These geothermal power plants are expected to crop up in more rural areas, creating jobs in smaller cities that rarely experience this level of employment growth. In 2012, a power complex built in Imperial Valley, CA created jobs for 323 workers. The investment cost $1 billion and took four years to complete, but there were 57 jobs that opened up after the project was completed, including maintenance, operations and engineering. Advantages of geothermal energy can be long-term.
Geothermal is limitless
No matter where you live, you have access to Earth’s internal heat. The tricky part is finding a way to extract this heat, but technological advancements have made this extraction process easier. Geothermal heat pumps, for example, have made it possible for people to harvest hot water from reservoirs below the surface to heat homes and businesses. Electricity conversion requires more advanced resources, but industry professionals are working to makes this process easier for everyone.
Utility bill savings
There is a high up-front cost for geothermal energy systems, mostly due to the expensive buried loop systems that are required. However, this initial cost is offset by the savings you’ll receive in the long run. Once the system is running, utility bills can decrease by up to 50%, one of the most popular advantages of geothermal energy In fact, a 30%-60% savings on heating and 25%-50% saving on cooling can cover the initial cost within three years. Lower maintenance costs mean it can be installed and then left alone for years afterward. To alleviate the financial strain, many institutions offer to tie the upfront cost of installation to monthly mortgage remittances or other interest financing options. A 2,000 square-foot home can be heated and cooled for as little as $1/day with a geothermal system. Plus, you can have it set up to supplement your home’s conventional water heater, saving you up to 30% on hot water costs every year. With a simple modification, you can have your geothermal system generating some, if not all, of your hot water. Hot water is stored in your water heater for later use, and heat extracted from the building is sent to the water heater during the cooling cycle. This savings calculator tells you how much you can expect to save by switching to geothermal energy.
High efficiency and low maintenance
The great thing about geothermal heat pumps is that they’re incredibly efficient (using only 25%-50% electric power for geothermal heating and cooling). The life expectancy is much higher for a geothermal system’s parts compared to other heating and cooling mechanisms. Because they have few mobile parts and are housed in a building, they can last a lot longer. The pipes have a warranty of up to 25 years, though the system can only last up to 20 years. Where other options might require frequent maintenance, a geothermal system only needs periodic checks, annual coil cleaning and filter changes when installed properly. A geothermal heat pump’s efficiency is determined by its coefficient of performance (COP), a ratio that compares how much energy the system moves to how much it uses. With a geothermal heat pump, you can expect your COPs to be between 3.0 and 5.0. For every unit of energy used to power the system, 3-5 units are supplied as heat.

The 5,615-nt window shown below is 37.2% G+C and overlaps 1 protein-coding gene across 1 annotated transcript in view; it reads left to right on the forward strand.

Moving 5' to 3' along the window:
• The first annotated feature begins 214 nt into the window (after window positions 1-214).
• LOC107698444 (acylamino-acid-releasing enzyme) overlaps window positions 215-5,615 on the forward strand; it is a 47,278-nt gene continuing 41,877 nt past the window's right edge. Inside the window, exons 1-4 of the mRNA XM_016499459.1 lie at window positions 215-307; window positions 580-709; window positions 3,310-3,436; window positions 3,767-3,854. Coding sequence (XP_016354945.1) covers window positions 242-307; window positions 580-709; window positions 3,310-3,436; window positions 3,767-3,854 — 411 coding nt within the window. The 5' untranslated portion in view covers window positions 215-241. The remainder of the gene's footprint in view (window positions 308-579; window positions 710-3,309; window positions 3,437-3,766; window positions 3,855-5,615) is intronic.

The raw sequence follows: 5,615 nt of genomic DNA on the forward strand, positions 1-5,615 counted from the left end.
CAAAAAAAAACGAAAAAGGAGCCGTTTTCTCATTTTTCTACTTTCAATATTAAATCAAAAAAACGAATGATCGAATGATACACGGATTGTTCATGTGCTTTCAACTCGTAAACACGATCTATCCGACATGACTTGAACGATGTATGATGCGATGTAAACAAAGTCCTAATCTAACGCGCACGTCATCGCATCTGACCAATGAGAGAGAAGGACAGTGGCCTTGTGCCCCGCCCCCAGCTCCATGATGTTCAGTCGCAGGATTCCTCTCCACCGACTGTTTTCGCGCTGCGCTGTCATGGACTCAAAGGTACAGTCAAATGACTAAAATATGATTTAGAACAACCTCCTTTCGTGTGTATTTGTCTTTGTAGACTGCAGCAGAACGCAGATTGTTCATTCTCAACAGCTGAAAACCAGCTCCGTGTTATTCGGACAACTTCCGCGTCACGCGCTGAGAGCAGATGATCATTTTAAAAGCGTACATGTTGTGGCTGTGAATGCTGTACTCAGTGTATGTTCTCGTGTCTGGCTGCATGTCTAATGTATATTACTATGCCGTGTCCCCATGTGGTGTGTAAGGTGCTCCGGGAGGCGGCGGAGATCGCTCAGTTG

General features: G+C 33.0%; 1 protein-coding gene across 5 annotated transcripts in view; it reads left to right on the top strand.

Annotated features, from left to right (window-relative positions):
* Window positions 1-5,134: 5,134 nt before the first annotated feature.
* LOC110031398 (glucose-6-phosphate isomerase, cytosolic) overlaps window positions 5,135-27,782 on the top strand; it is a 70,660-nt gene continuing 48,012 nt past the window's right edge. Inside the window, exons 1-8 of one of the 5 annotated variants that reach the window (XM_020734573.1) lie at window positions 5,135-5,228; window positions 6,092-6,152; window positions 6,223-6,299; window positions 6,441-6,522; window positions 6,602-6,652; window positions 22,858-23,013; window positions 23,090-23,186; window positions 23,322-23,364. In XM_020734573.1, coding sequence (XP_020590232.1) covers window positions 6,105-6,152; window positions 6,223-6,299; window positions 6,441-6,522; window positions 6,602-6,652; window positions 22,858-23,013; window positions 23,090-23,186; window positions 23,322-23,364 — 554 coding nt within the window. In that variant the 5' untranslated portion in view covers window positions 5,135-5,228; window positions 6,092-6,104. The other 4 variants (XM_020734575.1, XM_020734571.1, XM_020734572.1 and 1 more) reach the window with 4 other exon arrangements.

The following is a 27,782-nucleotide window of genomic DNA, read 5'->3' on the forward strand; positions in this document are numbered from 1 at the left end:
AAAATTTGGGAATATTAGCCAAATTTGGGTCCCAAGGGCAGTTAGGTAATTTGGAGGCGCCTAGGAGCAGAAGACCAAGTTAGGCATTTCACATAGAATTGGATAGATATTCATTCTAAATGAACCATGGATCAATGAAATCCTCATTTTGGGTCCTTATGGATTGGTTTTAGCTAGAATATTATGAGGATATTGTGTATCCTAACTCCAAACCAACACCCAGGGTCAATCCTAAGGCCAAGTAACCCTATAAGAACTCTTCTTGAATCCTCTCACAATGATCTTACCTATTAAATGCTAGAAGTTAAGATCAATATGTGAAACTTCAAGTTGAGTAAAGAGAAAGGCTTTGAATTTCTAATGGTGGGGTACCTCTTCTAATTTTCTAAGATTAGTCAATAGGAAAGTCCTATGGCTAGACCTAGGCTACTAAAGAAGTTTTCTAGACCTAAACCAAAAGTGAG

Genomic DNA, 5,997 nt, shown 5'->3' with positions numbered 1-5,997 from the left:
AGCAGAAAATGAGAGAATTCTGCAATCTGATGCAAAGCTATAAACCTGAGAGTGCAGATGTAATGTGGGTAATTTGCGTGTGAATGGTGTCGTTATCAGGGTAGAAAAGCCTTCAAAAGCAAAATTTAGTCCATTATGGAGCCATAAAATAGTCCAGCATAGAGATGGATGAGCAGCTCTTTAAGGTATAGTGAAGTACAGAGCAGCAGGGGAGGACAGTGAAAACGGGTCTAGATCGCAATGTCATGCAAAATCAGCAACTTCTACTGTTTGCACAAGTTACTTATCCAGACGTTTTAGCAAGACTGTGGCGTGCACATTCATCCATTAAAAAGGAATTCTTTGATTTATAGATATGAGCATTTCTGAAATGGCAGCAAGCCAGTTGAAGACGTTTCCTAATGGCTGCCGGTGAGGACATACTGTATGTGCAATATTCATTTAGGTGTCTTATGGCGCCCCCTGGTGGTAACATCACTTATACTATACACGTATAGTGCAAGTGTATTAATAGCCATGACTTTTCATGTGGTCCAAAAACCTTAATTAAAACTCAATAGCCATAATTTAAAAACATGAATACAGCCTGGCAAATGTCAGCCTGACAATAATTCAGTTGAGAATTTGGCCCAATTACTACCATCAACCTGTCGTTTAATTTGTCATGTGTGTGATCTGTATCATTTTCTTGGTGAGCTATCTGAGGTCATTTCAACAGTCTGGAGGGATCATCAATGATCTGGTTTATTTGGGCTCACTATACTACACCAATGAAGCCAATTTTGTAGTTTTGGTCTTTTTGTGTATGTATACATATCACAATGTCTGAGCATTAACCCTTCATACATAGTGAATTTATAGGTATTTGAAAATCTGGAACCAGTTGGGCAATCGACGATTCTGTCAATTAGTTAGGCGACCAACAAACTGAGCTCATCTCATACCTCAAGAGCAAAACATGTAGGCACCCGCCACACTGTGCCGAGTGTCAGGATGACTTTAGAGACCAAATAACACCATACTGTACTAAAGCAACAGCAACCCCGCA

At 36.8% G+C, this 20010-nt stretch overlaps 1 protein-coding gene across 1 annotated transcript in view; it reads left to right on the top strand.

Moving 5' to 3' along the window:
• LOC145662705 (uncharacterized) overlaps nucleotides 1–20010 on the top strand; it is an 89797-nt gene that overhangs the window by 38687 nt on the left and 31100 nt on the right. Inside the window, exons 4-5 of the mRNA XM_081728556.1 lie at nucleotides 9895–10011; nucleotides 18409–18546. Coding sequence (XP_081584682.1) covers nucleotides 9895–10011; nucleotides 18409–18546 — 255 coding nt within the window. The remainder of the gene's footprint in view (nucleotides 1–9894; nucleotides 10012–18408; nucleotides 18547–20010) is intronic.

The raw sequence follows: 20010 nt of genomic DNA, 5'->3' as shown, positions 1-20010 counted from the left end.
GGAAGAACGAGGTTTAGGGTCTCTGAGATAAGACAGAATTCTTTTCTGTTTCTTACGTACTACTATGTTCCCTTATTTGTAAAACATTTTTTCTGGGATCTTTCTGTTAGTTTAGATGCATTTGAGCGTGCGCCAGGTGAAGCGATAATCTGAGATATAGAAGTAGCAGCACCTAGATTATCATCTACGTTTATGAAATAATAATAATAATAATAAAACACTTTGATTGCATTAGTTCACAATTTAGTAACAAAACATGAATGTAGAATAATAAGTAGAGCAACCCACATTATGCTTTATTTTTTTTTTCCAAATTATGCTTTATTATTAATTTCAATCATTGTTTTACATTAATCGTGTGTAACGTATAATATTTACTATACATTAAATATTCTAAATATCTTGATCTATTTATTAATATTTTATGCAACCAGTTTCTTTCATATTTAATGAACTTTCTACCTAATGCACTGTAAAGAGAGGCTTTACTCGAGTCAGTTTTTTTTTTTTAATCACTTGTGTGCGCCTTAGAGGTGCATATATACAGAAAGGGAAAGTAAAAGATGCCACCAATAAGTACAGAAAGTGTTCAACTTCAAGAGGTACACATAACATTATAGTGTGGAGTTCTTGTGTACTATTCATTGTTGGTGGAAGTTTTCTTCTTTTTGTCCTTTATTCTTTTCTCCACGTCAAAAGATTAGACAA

Geothermal tax credit
If you purchased a and installed a geothermal system prior, you can claim a credit of 30% of qualified expenditures for a system that serves a dwelling unit located in the U.S. on your purchase for your personal tax credit. This system must be owned and used as a residence by the taxpayer. This federal tax credit includes all expenditures related to labor costs for on-site preparation, assembly or original system installation, and piping/wiring to interconnect a system to the home. According to energy.gov, “if the federal tax credit exceeds tax liability, the excess amount may be carried forward to the succeeding taxable year”. For geothermal system qualification, your system must have been installed prior to 2017. There is no maximum credit for systems placed in service after 2008, but the geothermal heat pump must meet federal Energy Star criteria. To qualify for geothermal tax credit 2017, your system must have been placed in service on or after January 1, 2008 and on or before December 31, 2016. Finally, the home served by the system does not have to be the taxpayer’s principle residence.
Other advantages of geothermal energy
- No threat of combustion
- Clean/safe (no odors or carbon monoxide)
- Heats and cools home evenly
- Provides dehumidified air in the summer
- Power output can be predicted
- No fuel required
Get Started Today!
If you’re interested in a more thorough look into the advantages of geothermal energy, contact us. We would love to help you get set up with a geothermal heating and cooling system or answer any questions you may have.